Simmons Hanly Conroy has been working with Navy veterans affected by mesothelioma for over a decade. We are familiar with the laws specific to military veterans, and we use our experience to fight for your rights. If you are a Navy veteran battling mesothelioma, please contact us today for a free case consultation.

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Mesothelioma Caregiver Tips for the New Year


January 2015 marks the beginning of a new year and a time to start fresh. Whether you believe in New Year’s Resolutions or not, this is the perfect time to set new goals that can improve yourself – mentally, emotionally and physically. For mesothelioma caregivers, this is especially important.

The mesothelioma lawyers at Simmons Hanly Conroy commend all mesothelioma caregivers for their dedication, support and selfless giving to loved ones with mesothelioma. There is no question that being a mesothelioma caregiver can be challenging, stressful and emotionally draining. It’s important to remember, however, that in order to provide the best care for your loved one, you must first take care of yourself.

If you’re a mesothelioma caregiver, consider taking these steps to get a jump start on 2015:

Short Term Tips

Research and choose a support group.

No one should have to deal with such challenging circumstances alone, but with the right support, you don’t have to. Depending on your location, there are a variety of support groups available that will allow you to connect with others going through similar situations. You may even be able to join an online support group. Your oncologist or mesothelioma lawyer may be able to provide recommendations, or the Mesothelioma Applied Research Foundation has a great program called Meso-Connect.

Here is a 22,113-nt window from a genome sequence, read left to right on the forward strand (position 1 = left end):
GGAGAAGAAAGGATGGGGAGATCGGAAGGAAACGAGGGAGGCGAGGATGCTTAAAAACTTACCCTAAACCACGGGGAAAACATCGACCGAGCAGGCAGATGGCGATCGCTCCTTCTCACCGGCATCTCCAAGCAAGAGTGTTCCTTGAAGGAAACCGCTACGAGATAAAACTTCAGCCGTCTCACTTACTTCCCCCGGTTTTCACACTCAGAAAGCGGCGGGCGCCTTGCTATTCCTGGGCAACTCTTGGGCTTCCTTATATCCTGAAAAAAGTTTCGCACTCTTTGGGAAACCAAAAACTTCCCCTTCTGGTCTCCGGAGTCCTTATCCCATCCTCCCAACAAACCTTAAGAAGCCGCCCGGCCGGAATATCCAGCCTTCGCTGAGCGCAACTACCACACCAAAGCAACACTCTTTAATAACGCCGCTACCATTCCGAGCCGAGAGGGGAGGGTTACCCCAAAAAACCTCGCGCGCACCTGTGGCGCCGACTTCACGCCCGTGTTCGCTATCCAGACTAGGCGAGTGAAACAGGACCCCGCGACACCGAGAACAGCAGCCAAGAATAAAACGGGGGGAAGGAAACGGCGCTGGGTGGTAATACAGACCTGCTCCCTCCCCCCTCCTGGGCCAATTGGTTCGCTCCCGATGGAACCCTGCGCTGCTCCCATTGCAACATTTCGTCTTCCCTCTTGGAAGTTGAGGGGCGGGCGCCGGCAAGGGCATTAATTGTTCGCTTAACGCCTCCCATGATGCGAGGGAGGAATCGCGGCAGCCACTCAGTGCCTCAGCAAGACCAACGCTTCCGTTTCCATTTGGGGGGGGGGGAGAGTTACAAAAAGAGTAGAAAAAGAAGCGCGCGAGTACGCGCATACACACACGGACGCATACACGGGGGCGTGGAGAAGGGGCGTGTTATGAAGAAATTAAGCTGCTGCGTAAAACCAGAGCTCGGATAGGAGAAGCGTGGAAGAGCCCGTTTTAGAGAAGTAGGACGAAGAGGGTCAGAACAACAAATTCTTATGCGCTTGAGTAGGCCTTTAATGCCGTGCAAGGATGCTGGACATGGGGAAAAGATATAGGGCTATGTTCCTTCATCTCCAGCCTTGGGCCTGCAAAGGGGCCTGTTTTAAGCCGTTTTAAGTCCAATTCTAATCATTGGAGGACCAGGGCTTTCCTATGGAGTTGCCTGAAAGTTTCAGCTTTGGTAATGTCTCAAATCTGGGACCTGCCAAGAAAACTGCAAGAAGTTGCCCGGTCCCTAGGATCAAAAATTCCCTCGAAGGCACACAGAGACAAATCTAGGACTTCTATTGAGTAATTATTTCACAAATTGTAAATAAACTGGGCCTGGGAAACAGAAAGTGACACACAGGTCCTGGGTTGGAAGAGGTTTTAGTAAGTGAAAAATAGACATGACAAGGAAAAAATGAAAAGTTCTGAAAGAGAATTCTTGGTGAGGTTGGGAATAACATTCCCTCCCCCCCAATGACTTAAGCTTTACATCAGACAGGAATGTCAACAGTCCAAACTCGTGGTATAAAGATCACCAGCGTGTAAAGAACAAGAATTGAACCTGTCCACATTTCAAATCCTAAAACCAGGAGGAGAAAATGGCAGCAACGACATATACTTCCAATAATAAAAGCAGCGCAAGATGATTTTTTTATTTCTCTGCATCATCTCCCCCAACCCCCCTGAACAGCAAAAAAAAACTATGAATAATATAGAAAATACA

Don’t be afraid to ask for help.

You are one person – can you do it all? You shouldn’t have to. Turn to others – whether they are friends, family, therapists, or doctors – when needed. Other outlets, like volunteer groups that provide meals, or community resources that provide respite care, are available too. They are here to help, and asking for help is not a sign of weakness. There is an online charitable program called Lotsa Helping Hands that provides online support to caregivers. They allow people who are caring for a loved one with an illness like mesothelioma to create an online private community to help with scheduling meals and care. Start your mesothelioma care community today.

Long Term Tips

Take care of yourself.

A support group can help emotionally, but what about your physical health? Are you getting enough sleep and time to de-stress? Remember: you can take better care of your loved one if you are physically well.

Here are some ideas: Schedule a certain amount of time each day, week or month that is solely yours. This can be 15 minutes to find a quiet place to read, or maybe a few hours to do something else you enjoy. Make an “appointment” with yourself and stick to it. Also, opt to make healthy, nutritious meals for yourself and your loved one. Nutritional needs are important and can help provide the energy you both need to get through the day.

Consider filing a mesothelioma lawsuit.

Some mesothelioma patients and caregivers put off the idea of filing a lawsuit because they think it will be more hassle than it’s worth. Fortunately with the right mesothelioma lawyer, this is not the case. For example, Simmons Hanly Conroy lawyers will meet with patients and their caregivers in their homes, making the lawsuit discussion and details convenient and stress-free. Additionally, our team will walk through the lawsuit process with you so you are aware of every step.